Three Characteristics That Define Retail Marketing Leaders
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At a Glance
  • Our survey of almost 400 marketers uncovered what separates the leaders from the laggards.
  • Retail leaders balance data-driven marketing with creativity and brand building, embedding speed and responsiveness into their processes.
  • Leaders also take active control of their data and technology rather than outsourcing much of it.

The Covid-19 pandemic has accelerated both the pace and type of change coming at retail marketers. Yet marketing leaders—those whose growth outpaces the competition—have managed to adapt and gain distance over the rest of the pack in retail.

What specifically sets the best marketers apart? To find out, Bain & Company surveyed 378 respondents in retailing. We examined about a dozen marketing capabilities and asked respondents how their markets have changed and how they are adapting. We then compared the results between the top 10% of companies and the bottom 15%, based on two-year revenue growth and market share gain, to understand the statistically significant traits that set leaders apart from laggards.

Three distinct characteristics stand out that allow marketers to grow faster, work better, and scale up more effectively.

The math and the magic

First, leaders balance the math and the magic, ensuring that data-driven, usually digital marketing does not overshadow creativity and brand building. To that end, leaders are:

  • 2.9 times more likely than laggards to align brand and performance campaigns;
  • 3.9 times more likely to customize the majority of their data-driven creative content; and
  • 1.5 times more likely to use predictive analytics to customize messages.

For years, we’ve heard that the voice of creatives is being drowned out by data-driven marketers. Now, the best marketers are putting them back together, in what one CMO described as “the revenge of the creatives.”  

Luxury goods retailer Prada, for example, blends high-tech and high-touch initiatives to reach the right customers with the right product and content at the right time. Live artificial intelligence–generated recommendations allow Prada sales staff to personalize client product proposals. Contact notifications enable staff to engage clients at ideal moments. And a digital app harnesses multiple data sources to paint a comprehensive view of each customer. These initiatives have helped spur nearly 70% growth in sales driven by clienteling (actions by sales associates to establish personalized engagement with the client) over the past two years.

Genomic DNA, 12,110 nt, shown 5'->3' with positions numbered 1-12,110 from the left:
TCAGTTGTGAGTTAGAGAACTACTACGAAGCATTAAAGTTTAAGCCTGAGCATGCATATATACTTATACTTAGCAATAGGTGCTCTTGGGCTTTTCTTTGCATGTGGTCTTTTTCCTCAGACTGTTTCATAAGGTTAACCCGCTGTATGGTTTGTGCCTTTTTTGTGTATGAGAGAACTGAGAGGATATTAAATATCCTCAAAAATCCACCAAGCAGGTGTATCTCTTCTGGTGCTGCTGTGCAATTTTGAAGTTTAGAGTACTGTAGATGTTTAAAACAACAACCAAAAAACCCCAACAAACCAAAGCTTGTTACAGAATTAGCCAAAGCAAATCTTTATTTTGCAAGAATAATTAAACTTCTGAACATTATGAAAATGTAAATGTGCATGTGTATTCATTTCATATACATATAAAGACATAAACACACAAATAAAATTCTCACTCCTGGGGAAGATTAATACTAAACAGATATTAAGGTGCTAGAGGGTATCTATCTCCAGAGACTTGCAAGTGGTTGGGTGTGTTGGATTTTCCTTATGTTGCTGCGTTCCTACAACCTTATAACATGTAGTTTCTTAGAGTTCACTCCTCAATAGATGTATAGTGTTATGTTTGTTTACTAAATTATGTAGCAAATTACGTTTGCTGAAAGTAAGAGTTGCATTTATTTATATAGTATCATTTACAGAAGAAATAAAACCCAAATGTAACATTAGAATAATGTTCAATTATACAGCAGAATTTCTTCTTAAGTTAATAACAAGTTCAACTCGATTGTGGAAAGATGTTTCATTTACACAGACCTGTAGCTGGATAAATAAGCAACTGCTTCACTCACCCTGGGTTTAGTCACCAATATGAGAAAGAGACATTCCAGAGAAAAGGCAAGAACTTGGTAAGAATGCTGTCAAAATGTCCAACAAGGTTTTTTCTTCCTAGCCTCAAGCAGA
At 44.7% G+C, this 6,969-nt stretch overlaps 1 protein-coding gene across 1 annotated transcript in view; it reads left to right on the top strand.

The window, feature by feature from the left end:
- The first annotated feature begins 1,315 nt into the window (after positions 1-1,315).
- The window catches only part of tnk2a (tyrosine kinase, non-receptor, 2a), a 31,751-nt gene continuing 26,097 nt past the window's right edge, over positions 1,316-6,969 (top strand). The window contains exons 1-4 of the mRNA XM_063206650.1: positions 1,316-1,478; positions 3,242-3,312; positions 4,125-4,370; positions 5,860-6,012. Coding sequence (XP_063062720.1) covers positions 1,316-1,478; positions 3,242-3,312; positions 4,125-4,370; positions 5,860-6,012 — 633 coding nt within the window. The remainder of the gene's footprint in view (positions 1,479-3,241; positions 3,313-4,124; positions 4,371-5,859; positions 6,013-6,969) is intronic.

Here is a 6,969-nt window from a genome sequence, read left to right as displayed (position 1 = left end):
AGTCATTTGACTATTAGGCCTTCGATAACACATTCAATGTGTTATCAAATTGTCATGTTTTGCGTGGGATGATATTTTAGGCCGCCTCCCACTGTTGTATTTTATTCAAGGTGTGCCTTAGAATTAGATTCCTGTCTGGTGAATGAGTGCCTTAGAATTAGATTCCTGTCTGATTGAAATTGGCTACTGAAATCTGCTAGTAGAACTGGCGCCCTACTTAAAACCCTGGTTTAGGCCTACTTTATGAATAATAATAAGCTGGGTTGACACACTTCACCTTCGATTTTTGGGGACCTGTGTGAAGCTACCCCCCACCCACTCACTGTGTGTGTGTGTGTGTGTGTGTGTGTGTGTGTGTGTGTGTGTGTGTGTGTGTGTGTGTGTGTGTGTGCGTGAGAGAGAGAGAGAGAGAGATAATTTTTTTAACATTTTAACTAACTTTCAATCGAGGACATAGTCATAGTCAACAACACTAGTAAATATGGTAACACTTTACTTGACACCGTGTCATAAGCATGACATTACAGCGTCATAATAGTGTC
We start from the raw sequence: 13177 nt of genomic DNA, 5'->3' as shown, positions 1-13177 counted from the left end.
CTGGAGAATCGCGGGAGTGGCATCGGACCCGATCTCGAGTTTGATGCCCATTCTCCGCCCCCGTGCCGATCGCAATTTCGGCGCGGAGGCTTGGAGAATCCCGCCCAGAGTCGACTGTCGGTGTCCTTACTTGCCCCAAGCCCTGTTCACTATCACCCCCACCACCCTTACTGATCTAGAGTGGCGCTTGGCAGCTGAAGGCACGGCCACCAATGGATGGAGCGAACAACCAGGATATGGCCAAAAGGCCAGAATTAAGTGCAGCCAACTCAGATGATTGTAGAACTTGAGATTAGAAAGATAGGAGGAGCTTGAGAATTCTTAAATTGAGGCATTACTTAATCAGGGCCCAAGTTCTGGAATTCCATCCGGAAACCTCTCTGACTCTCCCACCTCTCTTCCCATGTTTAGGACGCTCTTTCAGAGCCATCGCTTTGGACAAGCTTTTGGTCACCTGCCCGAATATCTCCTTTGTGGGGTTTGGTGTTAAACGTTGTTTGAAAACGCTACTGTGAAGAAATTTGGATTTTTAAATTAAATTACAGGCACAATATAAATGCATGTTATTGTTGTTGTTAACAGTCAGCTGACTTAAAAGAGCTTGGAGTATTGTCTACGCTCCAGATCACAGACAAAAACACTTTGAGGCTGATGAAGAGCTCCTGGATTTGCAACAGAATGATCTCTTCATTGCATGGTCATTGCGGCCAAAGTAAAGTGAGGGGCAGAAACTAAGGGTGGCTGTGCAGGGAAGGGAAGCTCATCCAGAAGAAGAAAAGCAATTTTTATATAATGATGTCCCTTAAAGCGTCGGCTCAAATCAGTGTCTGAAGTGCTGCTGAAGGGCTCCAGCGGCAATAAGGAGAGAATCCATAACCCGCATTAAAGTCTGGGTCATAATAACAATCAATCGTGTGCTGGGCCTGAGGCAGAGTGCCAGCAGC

Traveling at the speed of consumers

Because leaders know that marketing will continue to change rapidly, they embed speed and responsiveness in their processes. They are:

  • 25.2 times more likely than laggards to fully adopt Agile methods;
  • 1.8 times more likely to design fast decision making into their team structures; and
  • 4.3 times more likely to embed or even “own” their agencies in the marketing team.

This allows them not only to deliver more marketing quickly, but also to keep pace with their consumers. One leading global retailer has tracked what is important to consumers for over 20 years. Several years ago, “speed” appeared among the top 10 things consumers cited in response to the question “What does great service mean to you?” It is now No. 1.   

Owning your destiny

Retail marketing leaders take active control of their data and the tools and technology they use. Many other retail marketers outsource too much of their digital technology. Our survey found that leaders are:

  • 2.1 times more likely than laggards to have a fully integrated view of customer data;
  • 5.0 times more likely to integrate technology platforms end to end within marketing; and
  • 6.1 times more likely to manage their marketing technology stack themselves.

Of course, even leaders face challenges. For instance, the pace of change in marketing puts stress on budgets, and about 63% of leaders and 87% of laggards do not adjust budgets in real time. Most retailers still determine budgets annually, or even on a three- or five-year horizon.

Another challenge persists in the form of organizational silos. Only 18% of both leaders and laggards have integrated their traditional and digital marketing teams. 

Retailers that figure out how to address these budget and silo problems soon will make further progress in the perpetual competition for the hearts and wallets of today’s demanding consumers.


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